[INTERVIEW] Lithuania’s first envoy residing in Seoul maps out a plan
There are a few things about Korea that become immediately evident for newcomers to the country, including diplomats from Lithuania, which opened an embassy in Seoul just last year.
“When you’re lost, and sometimes even before you realize you’re lost, the locals recognize it first and come to you with directions,” said Ricardas Slepavicius, ambassador of Lithuania to Korea, a month into his new job in Seoul.
As helpful as Koreans have been in helping Slepavicius and his wife, Daiva Slepaviciene, find their bearings in Seoul, the locals appear rather lost if asked to locate Lithuania on a map.
“’Where is it?’ – that’s been the most frequent question we’d get after we introduce ourselves and say we’re from Lithuania,” said Slepaviciene.
The couple, both with a background in geography – they met in university studying the subject – have specific goals for their next few years in Korea representing their homeland.
“Putting Lithuania on the map for local businesspeople, letting them know what kinds of complementary products or technology they can find in Lithuania and what regional markets they would gain access to by trading with Lithuania, that’s what we’re hoping to do in our time here,” said Slepavicius.
There may also be some misconceptions about his country that the envoy needs to clear up.
The media portrayal of Lithuania as a country not afraid to pick fights with China or Russia is not entirely correct, according to Slepavicius.
To hear more about Lithuania’s foreign policy priorities in regards to Korea and greater Asia, as well as the country’s regional security concerns as the host country of a NATO summit next July, the Korea JoongAng Daily sat down recently with the couple at their residence in Seoul.
The following are edited excerpts of the interview.
Q. Lithuania and Korea established relations in 1991 but it maintained its diplomatic mission to Korea in Beijing through dual accreditation until last year when Lithuania opened a separate embassy in Seoul. Can you tell us what changed in the Lithuanian foreign policy on Korea to give way to this decision?
A. Actually, Korea has been on the list [among countries for Lithuania] to open embassies for quite a long time. It has been the objective of the current administration in Lithuania to expand relations with the Indo-Pacific region, and so we have opened embassies in Canberra, Seoul and Singapore in the past two years, and just two months ago we opened our trade office in Taipei. These are like-minded partners with common values on democracy, with free market principle where businesses aren’t dependent on political circumstances.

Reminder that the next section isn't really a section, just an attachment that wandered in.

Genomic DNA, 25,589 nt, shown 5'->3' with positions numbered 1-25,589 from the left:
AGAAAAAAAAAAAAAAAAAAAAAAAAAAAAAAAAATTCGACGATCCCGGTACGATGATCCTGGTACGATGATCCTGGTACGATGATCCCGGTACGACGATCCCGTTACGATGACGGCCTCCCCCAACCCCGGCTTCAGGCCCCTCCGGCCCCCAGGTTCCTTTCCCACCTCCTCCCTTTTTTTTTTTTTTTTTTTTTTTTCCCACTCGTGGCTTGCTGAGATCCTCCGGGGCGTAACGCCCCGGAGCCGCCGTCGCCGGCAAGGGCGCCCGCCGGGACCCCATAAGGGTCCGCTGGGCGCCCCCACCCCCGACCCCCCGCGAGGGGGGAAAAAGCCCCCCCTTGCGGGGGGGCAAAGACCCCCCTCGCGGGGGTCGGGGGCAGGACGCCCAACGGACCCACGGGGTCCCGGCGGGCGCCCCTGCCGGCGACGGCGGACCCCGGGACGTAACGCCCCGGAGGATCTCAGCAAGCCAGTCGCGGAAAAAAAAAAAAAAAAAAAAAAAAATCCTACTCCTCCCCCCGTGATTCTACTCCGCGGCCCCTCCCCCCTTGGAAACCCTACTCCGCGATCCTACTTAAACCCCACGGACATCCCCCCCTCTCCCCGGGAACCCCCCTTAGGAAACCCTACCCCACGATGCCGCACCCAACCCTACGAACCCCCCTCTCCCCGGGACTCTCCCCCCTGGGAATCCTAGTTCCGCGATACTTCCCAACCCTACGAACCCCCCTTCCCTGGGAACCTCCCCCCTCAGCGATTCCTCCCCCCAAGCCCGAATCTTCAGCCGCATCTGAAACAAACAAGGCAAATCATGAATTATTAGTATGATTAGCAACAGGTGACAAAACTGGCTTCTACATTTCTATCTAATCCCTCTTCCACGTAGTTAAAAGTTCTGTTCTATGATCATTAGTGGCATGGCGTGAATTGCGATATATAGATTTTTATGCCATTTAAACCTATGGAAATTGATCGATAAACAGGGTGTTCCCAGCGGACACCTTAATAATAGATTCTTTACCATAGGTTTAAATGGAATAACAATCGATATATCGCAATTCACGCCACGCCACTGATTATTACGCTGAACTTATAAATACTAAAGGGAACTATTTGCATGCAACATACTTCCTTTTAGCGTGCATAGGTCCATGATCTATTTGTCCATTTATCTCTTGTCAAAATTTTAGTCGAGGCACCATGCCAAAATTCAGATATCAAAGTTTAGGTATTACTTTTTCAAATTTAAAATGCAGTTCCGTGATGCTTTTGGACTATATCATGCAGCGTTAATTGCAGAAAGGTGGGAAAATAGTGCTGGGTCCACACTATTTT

The Taiwanese trade office that opened in Lithuania last year came under heavy criticism from Beijing for naming itself the Taiwanese Representative Office, instead of Taipei. In protest, China even imposed a customs block on Lithuanian exports. What’s the latest?
It is a typical office that Taiwan has throughout the world including in Seoul. [The controversy] was regarding the name of the office, which was decided by Taiwan. For Lithuania, the word Taiwanese simply means “of the people” of Taiwan. But the Chinese government’s reaction was what it was. So we tried to find new markets in the Indo-Pacific region and our exports to the region grew by 60 percent this year compared to last year. We’re not violating the one-China policy. We respect that, but we also respect the democratic government of Taiwan and our businesses have a lot of interest in each other.
Lithuanian laser technology has reportedly been partnering with Chinese and Taiwanese semiconductor manufacturers. Any latest on cooperation between Lithuanian laser technology providers and Korea’s semiconductor industry?
Currently, more than 10 percent of our laser exports are to Korea, and this is expected to grow, as we’ve been seeing growing trade with Korea – we saw a 30 percent increase in our trade level last year. Our laser technology is not only sought after in the semiconductor industry, but also in cosmetics, biomedicine, automotive and defense. We have a long history in this sector. The first Nobel Prize given in this sector was in 1964. The first time that laser technology was produced in Lithuania was in 1966.
Vilnius is hosting the NATO summit in July. Will Ukrainian membership of NATO be discussed?